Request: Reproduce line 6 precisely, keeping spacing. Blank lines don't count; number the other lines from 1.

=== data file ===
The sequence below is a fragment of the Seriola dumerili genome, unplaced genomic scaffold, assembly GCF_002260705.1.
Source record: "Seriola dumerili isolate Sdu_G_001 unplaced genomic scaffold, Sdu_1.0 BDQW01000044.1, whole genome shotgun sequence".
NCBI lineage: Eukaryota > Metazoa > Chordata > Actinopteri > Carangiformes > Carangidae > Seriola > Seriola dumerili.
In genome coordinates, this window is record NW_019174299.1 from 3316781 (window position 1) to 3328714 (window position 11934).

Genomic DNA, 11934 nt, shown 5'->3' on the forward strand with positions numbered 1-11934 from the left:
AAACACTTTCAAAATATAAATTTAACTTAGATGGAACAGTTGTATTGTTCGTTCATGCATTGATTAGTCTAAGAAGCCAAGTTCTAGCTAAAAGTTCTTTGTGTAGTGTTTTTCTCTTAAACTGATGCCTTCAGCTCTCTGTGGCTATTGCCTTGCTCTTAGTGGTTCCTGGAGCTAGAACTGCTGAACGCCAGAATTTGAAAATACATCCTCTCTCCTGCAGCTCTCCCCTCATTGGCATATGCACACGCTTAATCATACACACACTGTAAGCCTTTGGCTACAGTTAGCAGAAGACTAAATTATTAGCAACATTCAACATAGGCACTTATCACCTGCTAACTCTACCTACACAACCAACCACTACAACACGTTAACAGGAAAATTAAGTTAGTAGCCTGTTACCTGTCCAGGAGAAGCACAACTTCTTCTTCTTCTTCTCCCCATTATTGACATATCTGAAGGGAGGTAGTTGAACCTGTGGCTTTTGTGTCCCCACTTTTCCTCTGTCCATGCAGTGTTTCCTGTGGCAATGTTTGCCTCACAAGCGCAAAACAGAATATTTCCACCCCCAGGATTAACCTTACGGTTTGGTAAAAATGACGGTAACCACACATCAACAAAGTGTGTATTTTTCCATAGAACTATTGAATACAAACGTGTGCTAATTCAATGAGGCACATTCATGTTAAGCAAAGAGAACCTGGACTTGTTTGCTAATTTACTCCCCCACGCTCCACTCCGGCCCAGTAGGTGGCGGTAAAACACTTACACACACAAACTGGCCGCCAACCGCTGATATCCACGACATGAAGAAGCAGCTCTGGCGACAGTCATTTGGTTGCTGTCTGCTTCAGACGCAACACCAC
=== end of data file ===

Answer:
AAACACTTTCAAAATATAAATTTAACTTAGATGGAACAGTTGTATTGTTCGTTCATGCATTGATTAGTCTAAGAAGCCAAGTTCTAGCTAAAAGTTCTTTGTGTAGTGTTTTTCTCTTAAACTGATGCCTTCAGCTCTCTGTGGCTATTGCCTTGCTCTTAGTGGTTCCTGGAGCTAGAACTGCTGAACGCCAGAATTTGAAAATACATCCTCTCTCCTGCAGCTCTCCCCTCATTGGCATATGCACACGCTTAATCATACACACACTGTAAGCCTTTGGCTACAGTTAGCAGAAGACTAAATTATTAGCAACATTCAACATAGGCACTTATCACCTGCTAACTCTACCTACACAACCAACCACTACAACACGTTAACAGGAAAATTAAGTTAGTAGCCTGTTACCTGTCCAGGAGAAGCACAACTTCTTCTTCTTCTTCTCCCCATTATTGACATATCTGAAGGGAGGTAGTTGAACCTGTGGCTTTTGTGTCCCCACTTTTCCTCTGTCCATGCAGTGTTTCCTGTGGCAATGTTTGCCTCACAAGCGCAAAACAGAATATTTCCACCCCCAGGATTAACCTTACGGTTTGGTAAAAATGACGGTAACCACACATCAACAAAGTGTGTATTTTTCCATAGAACTATTGAATACAAACGTGTGCTAATTCAATGAGGCACATTCATGTTAAGCAAAGAGAACCTGGACTTGTTTGCTAATTTACTCCCCCACGCTCCACTCCGGCCCAGTAGGTGGCGGTAAAACACTTACACACACAAACTGGCCGCCAACCGCTGATATCCACGACATGAAGAAGCAGCTCTGGCGACAGTCATTTGGTTGCTGTCTGCTTCAGACGCAACACCAC